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Effects of ambient water quality on the endangered Lost River sucker in Upper Klamath Lake, Oregon

January 1, 1999

Populations of the Lost River sucker Deltistes luxatus have declined so precipitously in the Upper Klamath Basin of Oregon and California that this fish was recently listed for federal protection as an endangered species. Although Upper Klamath Lake is a major refuge for this species, fish in the lake occasionally experience mass mortalities during summer and early fall. This field study was implemented to determine if fish mortalities resulted from degraded water quality conditions associated with seasonal blooms of phytoplankton, especially Aphanizomenon flos-aquae. Our results indicated that fish mortality did not always increase as water temperature, pH, and un-ionized ammonia concentration increased in Upper Klamath Lake. Little or no mortality occurred when these water quality variables attained their maximum values. On the other hand, an inverse relation existed between fish mortality and dissolved oxygen concentration. High mortality (>90%) occurred whenever dissolved oxygen concentrations decreased to 1.05 mg/L, whereas mortality was usually low (< 10%) when dissolved oxygen concentrations equaled or exceeded 1.58 mg/L. Stepwise logistic regression also indicated that the minimum concentration of dissolved oxygen measured was the single most important determinant of fish mortality.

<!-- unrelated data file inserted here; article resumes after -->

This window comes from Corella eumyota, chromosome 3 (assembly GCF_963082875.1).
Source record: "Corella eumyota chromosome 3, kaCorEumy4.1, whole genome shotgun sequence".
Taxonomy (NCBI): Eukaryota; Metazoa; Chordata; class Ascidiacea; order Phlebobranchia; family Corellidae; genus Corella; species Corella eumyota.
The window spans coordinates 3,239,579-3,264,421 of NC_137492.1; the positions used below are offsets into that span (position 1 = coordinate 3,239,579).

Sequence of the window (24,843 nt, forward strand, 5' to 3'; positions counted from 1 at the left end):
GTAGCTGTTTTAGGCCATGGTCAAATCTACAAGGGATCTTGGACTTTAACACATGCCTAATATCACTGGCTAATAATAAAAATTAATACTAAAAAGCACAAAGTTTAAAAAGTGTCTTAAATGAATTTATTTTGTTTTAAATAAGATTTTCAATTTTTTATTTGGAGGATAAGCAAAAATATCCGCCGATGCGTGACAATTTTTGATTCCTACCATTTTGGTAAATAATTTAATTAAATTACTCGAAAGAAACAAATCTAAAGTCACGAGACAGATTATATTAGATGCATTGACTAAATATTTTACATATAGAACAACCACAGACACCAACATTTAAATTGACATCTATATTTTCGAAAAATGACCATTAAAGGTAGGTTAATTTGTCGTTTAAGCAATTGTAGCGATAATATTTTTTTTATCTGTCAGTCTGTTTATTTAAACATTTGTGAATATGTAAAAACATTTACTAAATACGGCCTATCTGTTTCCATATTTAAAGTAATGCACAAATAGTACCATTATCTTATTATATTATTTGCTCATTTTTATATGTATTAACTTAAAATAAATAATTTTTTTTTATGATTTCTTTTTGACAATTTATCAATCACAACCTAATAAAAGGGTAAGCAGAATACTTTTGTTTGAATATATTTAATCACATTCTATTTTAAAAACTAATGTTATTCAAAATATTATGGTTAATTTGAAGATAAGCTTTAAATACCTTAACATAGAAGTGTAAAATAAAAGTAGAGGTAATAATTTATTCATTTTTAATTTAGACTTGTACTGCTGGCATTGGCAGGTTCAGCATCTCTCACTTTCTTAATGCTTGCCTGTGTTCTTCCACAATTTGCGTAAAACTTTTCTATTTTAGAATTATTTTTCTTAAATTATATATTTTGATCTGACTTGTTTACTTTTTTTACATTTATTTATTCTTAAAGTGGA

Publication Year 1999
Title Effects of ambient water quality on the endangered Lost River sucker in Upper Klamath Lake, Oregon
DOI 10.1577/1548-8659(1999)128<0953:EOAWQO>2.0.CO;2
Authors B.A. Martin, M. K. Saiki
Publication Type Article
Publication Subtype Journal Article
Series Title Transactions of the American Fisheries Society
Index ID 70021208
Record Source USGS Publications Warehouse
USGS Organization Western Fisheries Research Center